The Intercity Bridge—more commonly known as the Ford Parkway Bridge—spans the high and scenic bluffs of the Mississippi. It connects 46th Street in Minneapolis to Ford Parkway in St. Paul and, at 90 years old, is one of the largest reinforced-concrete bridges in the world.
Building began on the bridge in 1925, just after Henry Ford built his new, state-of-the-art assembly plant in the Highland Park neighborhood of St. Paul. He thought the location was perfect, due to the cheap hydroelectric power and the massive silica deposits underneath the site—ideal for making glass windshields. That meant that the new bridge would be constructed just upstream from Lock and Dam No. 1.
Since Ford planned to employ 14,000 workers at his new plant, a new bridge at that location meant an easier commute for Minneapolis residents. On the St. Paul side of the river, it was a means of promoting the development of the Highland Park area. And so, the bridge became a joint effort between the two cities.
Building it was a massive project. It first required the completion of a large concrete plant on the west side of the river and a 1,900-foot cableway with moveable towers for dropping concrete and materials at specific locations on the job site.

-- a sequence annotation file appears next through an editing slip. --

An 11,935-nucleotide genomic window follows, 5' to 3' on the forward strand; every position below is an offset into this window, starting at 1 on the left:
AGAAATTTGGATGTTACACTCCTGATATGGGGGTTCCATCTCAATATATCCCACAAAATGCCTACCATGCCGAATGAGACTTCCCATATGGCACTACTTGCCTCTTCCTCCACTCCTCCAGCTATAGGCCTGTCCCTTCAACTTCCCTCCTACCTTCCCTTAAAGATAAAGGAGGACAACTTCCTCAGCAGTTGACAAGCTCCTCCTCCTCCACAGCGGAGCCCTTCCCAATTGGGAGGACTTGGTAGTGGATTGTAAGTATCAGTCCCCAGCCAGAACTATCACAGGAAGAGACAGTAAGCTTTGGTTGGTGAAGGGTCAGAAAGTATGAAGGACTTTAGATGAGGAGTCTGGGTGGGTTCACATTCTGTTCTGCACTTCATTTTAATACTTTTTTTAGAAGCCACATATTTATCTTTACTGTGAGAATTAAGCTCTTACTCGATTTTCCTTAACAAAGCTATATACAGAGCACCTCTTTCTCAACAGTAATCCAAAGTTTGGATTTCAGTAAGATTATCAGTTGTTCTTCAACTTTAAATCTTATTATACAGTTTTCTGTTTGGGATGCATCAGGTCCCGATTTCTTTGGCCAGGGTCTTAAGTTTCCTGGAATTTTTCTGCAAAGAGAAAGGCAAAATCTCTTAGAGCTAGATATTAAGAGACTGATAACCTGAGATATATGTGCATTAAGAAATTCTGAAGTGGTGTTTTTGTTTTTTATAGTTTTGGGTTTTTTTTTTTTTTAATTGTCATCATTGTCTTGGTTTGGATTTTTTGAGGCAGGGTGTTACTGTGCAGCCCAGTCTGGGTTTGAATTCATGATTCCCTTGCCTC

The design fell to St. Paul bridge engineer Martin Sigvart Grytbak and is considered his major life work. It included three huge, 300-foot main arches to cross the river and two 139-foot arches to reach the abutments on the river bluffs. The resulting bridge is beautiful, built with art deco lines, arcs and curves molded into the concrete, and stretching across the Mighty Mississippi at its widest and deepest point in the Twin Cities.
In 1972-1973, the bridge was re-decked and widened, and many of the ribs were replaced, but this did not detract from the historic significance of the bridge. Its design was considered important enough for it to be listed on the National Register of Historic Places in 1989. In 2004, the bridge was rebuilt from the arches up and widened again. Vintage-style lighting and railings were added, along with a curb and guardrail between the traffic and the sidewalk.
When the Intercity Bridge opened in 1927, it was the height of the Roaring 20s, and the new Ford Plant was busy pumping out Model Ts. No one knew then that the Great Depression would close the Ford Plant the following year. It wasn’t until 1935 that production at the plant was back in full swing, and it wasn’t until after World War II that the Highland Park neighborhood experienced substantial development.
The number of employees at the Ford plant never came close to those pre-depression estimates, but the Intercity Bridge still stands as an example of the golden age of reinforced-concrete, arch-bridge design and construction in the Twin Cities. Today, it is a key link in the Twin Cities transportation network and provides a beautiful view of the high and scenic river bluffs.
Reinforced Concrete, Open Spandrel, Rib Arch
Martin Sigvart Grytbak
Four Lanes of 46th Street (Minneapolis); Ford Parkway (St. Paul)
The Ford Parkway Bridge was a joint effort between Minneapolis and St. Paul, with both cities splitting the $1,324,000 cost to built it.